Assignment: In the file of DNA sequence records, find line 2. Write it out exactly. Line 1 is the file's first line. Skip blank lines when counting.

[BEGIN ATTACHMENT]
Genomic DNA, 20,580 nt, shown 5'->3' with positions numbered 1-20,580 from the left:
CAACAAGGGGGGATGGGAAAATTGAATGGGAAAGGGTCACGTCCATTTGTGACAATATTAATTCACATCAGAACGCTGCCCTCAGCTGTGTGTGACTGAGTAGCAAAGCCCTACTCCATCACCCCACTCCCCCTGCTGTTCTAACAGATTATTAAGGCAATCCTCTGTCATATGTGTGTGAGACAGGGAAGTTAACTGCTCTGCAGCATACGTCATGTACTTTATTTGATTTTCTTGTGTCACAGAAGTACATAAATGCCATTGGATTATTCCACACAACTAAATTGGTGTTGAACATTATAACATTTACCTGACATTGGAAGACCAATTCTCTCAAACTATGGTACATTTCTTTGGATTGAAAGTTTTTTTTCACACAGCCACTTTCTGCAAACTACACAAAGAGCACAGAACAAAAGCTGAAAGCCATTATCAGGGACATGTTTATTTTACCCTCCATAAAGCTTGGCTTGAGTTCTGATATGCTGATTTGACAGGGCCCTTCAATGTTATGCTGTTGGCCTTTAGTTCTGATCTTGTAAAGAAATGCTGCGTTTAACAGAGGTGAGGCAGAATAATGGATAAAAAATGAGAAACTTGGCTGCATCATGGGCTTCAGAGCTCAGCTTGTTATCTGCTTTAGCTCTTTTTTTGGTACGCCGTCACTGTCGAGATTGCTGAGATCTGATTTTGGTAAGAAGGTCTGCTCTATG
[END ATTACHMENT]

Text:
CAACAAGGGGGGATGGGAAAATTGAATGGGAAAGGGTCACGTCCATTTGTGACAATATTAATTCACATCAGAACGCTGCCCTCAGCTGTGTGTGACTGAGTAGCAAAGCCCTACTCCATCACCCCACTCCCCCTGCTGTTCTAACAGATTATTAAGGCAATCCTCTGTCATATGTGTGTGAGACAGGGAAGTTAACTGCTCTGCAGCATACGTCATGTACTTTATTTGATTTTCTTGTGTCACAGAAGTACATAAATGCCATTGGATTATTCCACACAACTAAATTGGTGTTGAACATTATAACATTTACCTGACATTGGAAGACCAATTCTCTCAAACTATGGTACATTTCTTTGGATTGAAAGTTTTTTTTCACACAGCCACTTTCTGCAAACTACACAAAGAGCACAGAACAAAAGCTGAAAGCCATTATCAGGGACATGTTTATTTTACCCTCCATAAAGCTTGGCTTGAGTTCTGATATGCTGATTTGACAGGGCCCTTCAATGTTATGCTGTTGGCCTTTAGTTCTGATCTTGTAAAGAAATGCTGCGTTTAACAGAGGTGAGGCAGAATAATGGATAAAAAATGAGAAACTTGGCTGCATCATGGGCTTCAGAGCTCAGCTTGTTATCTGCTTTAGCTCTTTTTTTGGTACGCCGTCACTGTCGAGATTGCTGAGATCTGATTTTGGTAAGAAGGTCTGCTCTATG